Measuring PR: the (Media) Reputation Index
It’s a recurring question for PR and corporate communications teams: what’s a good way to measure our media presence, and how can we track the impact of our efforts over time?
There’s a multitude of corporate communication and PR measurements and KPIs out there. Some organizations only care about the volume or the advertising value equivalent (AVE), some apply multiples for positive mentions. The problem with all these approaches is that most of the time, they aren't evidence-based, and because they are developed in-house, they don’t allow for a good benchmarking across organizations.
To remedy this, Mark Eisenegger of the University of Zurich developed the Reputation Index in 2005. Eisenegger took a page from the Net Promoter Score’s book, an easy and widely used index – currently tracked by two-thirds of Fortune 1000 companies to measure their customers’ loyalty to their brand.
The NPS score always falls between -100 and 100, where -100 means everyone is a detractor and 100 means everyone promotes the brand.
Likewise, the Reputation Index is calculated by taking articles with a positive tone and subtracting articles with a negative tone. This number is then divided by the total coverage of the organization (positive, neutral, and negative) and multiplied by 100. This results in a score between -100, only negative coverage, or 100, only positive coverage.
This is how it works:
Good press - Bad press . 100
The system has a number of benefits for teams who want to track their reputation over time.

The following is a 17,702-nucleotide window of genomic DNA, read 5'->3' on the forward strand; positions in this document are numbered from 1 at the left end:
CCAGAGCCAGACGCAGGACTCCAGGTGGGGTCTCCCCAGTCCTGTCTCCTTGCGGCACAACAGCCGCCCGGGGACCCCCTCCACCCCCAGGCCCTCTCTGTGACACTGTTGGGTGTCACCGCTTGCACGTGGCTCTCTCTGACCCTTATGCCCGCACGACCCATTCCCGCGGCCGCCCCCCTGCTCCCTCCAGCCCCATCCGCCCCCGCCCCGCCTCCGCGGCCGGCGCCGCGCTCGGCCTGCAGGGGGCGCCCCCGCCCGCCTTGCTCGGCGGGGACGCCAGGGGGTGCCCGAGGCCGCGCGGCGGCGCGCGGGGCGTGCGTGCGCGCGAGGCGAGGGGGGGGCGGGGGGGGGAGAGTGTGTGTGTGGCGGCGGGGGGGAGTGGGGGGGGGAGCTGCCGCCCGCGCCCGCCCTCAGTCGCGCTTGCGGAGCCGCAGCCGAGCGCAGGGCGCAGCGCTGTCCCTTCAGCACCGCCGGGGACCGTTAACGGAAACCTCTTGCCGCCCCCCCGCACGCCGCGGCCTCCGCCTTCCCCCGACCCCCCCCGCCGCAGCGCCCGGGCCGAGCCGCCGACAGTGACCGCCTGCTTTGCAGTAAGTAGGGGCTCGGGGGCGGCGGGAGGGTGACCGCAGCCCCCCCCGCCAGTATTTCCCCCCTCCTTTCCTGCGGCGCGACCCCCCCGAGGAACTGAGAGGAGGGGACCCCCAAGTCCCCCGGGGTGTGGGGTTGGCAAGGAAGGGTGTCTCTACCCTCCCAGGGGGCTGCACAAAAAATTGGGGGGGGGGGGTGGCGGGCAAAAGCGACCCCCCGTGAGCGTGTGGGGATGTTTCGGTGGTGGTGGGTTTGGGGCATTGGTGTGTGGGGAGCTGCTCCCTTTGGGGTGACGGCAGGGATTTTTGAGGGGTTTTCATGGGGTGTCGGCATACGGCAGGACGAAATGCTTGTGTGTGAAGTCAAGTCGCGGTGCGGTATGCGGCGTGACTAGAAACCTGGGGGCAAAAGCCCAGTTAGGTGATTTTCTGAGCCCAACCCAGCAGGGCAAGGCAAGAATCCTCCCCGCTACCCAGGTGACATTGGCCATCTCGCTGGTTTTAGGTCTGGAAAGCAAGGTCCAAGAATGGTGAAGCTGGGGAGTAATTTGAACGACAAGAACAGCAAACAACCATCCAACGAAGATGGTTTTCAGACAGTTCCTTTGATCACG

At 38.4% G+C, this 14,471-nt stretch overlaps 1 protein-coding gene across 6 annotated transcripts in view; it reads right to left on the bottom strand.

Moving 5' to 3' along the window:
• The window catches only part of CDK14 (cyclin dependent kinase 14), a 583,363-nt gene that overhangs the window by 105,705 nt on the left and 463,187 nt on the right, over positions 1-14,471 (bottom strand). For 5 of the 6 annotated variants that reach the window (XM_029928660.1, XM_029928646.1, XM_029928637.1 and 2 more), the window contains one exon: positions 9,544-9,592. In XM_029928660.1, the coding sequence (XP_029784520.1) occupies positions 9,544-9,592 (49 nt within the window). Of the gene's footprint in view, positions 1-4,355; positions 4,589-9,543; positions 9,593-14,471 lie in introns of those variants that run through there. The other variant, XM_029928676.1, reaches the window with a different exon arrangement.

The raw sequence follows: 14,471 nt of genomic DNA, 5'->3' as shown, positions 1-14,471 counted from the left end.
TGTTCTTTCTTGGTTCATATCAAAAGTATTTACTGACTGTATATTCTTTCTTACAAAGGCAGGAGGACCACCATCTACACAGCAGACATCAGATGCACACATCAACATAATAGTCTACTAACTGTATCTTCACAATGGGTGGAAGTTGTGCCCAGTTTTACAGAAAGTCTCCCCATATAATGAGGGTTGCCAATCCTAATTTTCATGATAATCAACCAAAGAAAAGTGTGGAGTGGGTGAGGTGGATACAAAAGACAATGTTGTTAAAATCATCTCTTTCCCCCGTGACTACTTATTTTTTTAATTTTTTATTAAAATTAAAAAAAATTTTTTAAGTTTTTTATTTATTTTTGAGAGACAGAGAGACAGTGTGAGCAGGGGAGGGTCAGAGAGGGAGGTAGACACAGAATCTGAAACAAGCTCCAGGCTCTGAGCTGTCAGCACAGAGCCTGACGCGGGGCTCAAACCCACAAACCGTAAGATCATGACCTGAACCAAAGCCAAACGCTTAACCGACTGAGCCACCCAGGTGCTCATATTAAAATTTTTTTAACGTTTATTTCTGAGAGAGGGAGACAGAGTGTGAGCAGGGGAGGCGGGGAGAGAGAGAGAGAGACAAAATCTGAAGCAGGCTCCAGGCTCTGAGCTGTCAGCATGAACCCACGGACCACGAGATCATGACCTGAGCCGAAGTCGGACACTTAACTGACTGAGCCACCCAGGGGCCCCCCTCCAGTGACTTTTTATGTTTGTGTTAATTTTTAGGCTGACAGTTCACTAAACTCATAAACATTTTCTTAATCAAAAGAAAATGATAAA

1. It's a standardized way of measuring and allows for benchmarking
Because it’s a standard measurement tool, it allows for benchmarking. Nothing prevents you from performing the Reputation Index measurement for your competitors, because media mentions of your competitors are easily available.
2. It’s easy
Like the NPS, the Reputation Index is a straightforward measurement – you’re either negative or positive, in the black or in the red.
Like in NPS, achieving truly high scores is hard. Anything positive is often considered good, while a score above 50 means you’re truly loved. This is especially true in a media context, because we know that there is a negative bias in media – media just report more on negative news than on positive news.
3. Management will understand it
The benefit of using the NPS template is that management will easily understand the Reputation Index and will be able to benchmark it against the NPS score of the organization.
4. It allows for detailed views on standard reputational axis
The reputation index can be refined. For instance, in CSR research that we recently blogged about, the Reputation Index was used on a subset of articles dealing with CSR. To achieve this, the researchers isolated only the articles dealing with CSR and applied the Reputation Index only to those articles.
The same can be done for dimensions like
Leadership & vision
Products & Services
HR & employment
As well as any company-specific reputational issues. Again, these individual axes can be benchmarked against competitors.
5. It’s easy to plug into a larger reputational framework
At FINN, we are often asked to audit reputations for our clients. This can be done through stakeholder (qualitative) interviews, quantitative surveys, media analysis, surveys among internal stakeholders and social media audits.
The great thing about a Reputation Index is that it can be plugged into a larger reputation audit. Often, firms will want to track the media and social media reputation in an ongoing way, add periodic external stakeholder interviews, quantitative stakeholder surveys as well as internal surveys to the mix to arrive at a holistic, multi-stakeholder reputational dashboard.
Feel free to contact us to see how we can set up a scalable, methodologically solid way to keep track of your organization’s reputation.